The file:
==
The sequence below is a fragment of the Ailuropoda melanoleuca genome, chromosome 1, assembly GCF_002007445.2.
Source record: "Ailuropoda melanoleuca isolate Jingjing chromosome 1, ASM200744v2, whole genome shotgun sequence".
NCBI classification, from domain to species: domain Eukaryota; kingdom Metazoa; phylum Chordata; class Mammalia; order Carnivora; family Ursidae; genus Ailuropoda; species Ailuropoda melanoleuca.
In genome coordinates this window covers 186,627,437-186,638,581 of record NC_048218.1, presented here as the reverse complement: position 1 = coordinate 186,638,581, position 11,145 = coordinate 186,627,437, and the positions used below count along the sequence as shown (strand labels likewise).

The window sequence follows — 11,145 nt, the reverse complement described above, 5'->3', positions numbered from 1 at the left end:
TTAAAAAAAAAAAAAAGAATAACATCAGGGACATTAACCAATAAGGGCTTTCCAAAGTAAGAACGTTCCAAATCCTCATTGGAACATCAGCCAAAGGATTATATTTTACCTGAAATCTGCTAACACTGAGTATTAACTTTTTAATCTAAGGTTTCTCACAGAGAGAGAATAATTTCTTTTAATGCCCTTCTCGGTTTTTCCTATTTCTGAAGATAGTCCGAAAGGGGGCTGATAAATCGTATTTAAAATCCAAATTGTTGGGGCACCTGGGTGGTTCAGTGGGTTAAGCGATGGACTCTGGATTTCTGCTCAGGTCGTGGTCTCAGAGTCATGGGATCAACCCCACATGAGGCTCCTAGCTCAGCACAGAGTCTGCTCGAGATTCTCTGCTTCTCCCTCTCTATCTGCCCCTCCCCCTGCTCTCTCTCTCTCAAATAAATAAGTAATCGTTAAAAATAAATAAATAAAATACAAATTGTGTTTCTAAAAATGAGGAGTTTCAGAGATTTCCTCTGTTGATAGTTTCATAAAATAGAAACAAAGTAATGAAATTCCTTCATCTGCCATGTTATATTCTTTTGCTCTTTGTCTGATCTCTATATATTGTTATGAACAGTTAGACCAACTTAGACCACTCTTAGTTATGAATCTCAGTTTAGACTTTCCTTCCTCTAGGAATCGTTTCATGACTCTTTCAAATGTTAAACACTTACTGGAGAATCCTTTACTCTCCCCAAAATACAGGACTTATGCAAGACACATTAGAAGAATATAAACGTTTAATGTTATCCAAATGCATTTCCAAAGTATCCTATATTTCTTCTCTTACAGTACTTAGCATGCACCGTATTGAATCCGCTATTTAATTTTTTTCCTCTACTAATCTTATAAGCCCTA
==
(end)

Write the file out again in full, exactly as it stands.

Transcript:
The sequence below is a fragment of the Ailuropoda melanoleuca genome, chromosome 1, assembly GCF_002007445.2.
Source record: "Ailuropoda melanoleuca isolate Jingjing chromosome 1, ASM200744v2, whole genome shotgun sequence".
NCBI classification, from domain to species: domain Eukaryota; kingdom Metazoa; phylum Chordata; class Mammalia; order Carnivora; family Ursidae; genus Ailuropoda; species Ailuropoda melanoleuca.
In genome coordinates this window covers 186,627,437-186,638,581 of record NC_048218.1, presented here as the reverse complement: position 1 = coordinate 186,638,581, position 11,145 = coordinate 186,627,437, and the positions used below count along the sequence as shown (strand labels likewise).

The window sequence follows — 11,145 nt, the reverse complement described above, 5'->3', positions numbered from 1 at the left end:
TTAAAAAAAAAAAAAAGAATAACATCAGGGACATTAACCAATAAGGGCTTTCCAAAGTAAGAACGTTCCAAATCCTCATTGGAACATCAGCCAAAGGATTATATTTTACCTGAAATCTGCTAACACTGAGTATTAACTTTTTAATCTAAGGTTTCTCACAGAGAGAGAATAATTTCTTTTAATGCCCTTCTCGGTTTTTCCTATTTCTGAAGATAGTCCGAAAGGGGGCTGATAAATCGTATTTAAAATCCAAATTGTTGGGGCACCTGGGTGGTTCAGTGGGTTAAGCGATGGACTCTGGATTTCTGCTCAGGTCGTGGTCTCAGAGTCATGGGATCAACCCCACATGAGGCTCCTAGCTCAGCACAGAGTCTGCTCGAGATTCTCTGCTTCTCCCTCTCTATCTGCCCCTCCCCCTGCTCTCTCTCTCTCAAATAAATAAGTAATCGTTAAAAATAAATAAATAAAATACAAATTGTGTTTCTAAAAATGAGGAGTTTCAGAGATTTCCTCTGTTGATAGTTTCATAAAATAGAAACAAAGTAATGAAATTCCTTCATCTGCCATGTTATATTCTTTTGCTCTTTGTCTGATCTCTATATATTGTTATGAACAGTTAGACCAACTTAGACCACTCTTAGTTATGAATCTCAGTTTAGACTTTCCTTCCTCTAGGAATCGTTTCATGACTCTTTCAAATGTTAAACACTTACTGGAGAATCCTTTACTCTCCCCAAAATACAGGACTTATGCAAGACACATTAGAAGAATATAAACGTTTAATGTTATCCAAATGCATTTCCAAAGTATCCTATATTTCTTCTCTTACAGTACTTAGCATGCACCGTATTGAATCCGCTATTTAATTTTTTTCCTCTACTAATCTTATAAGCCCTA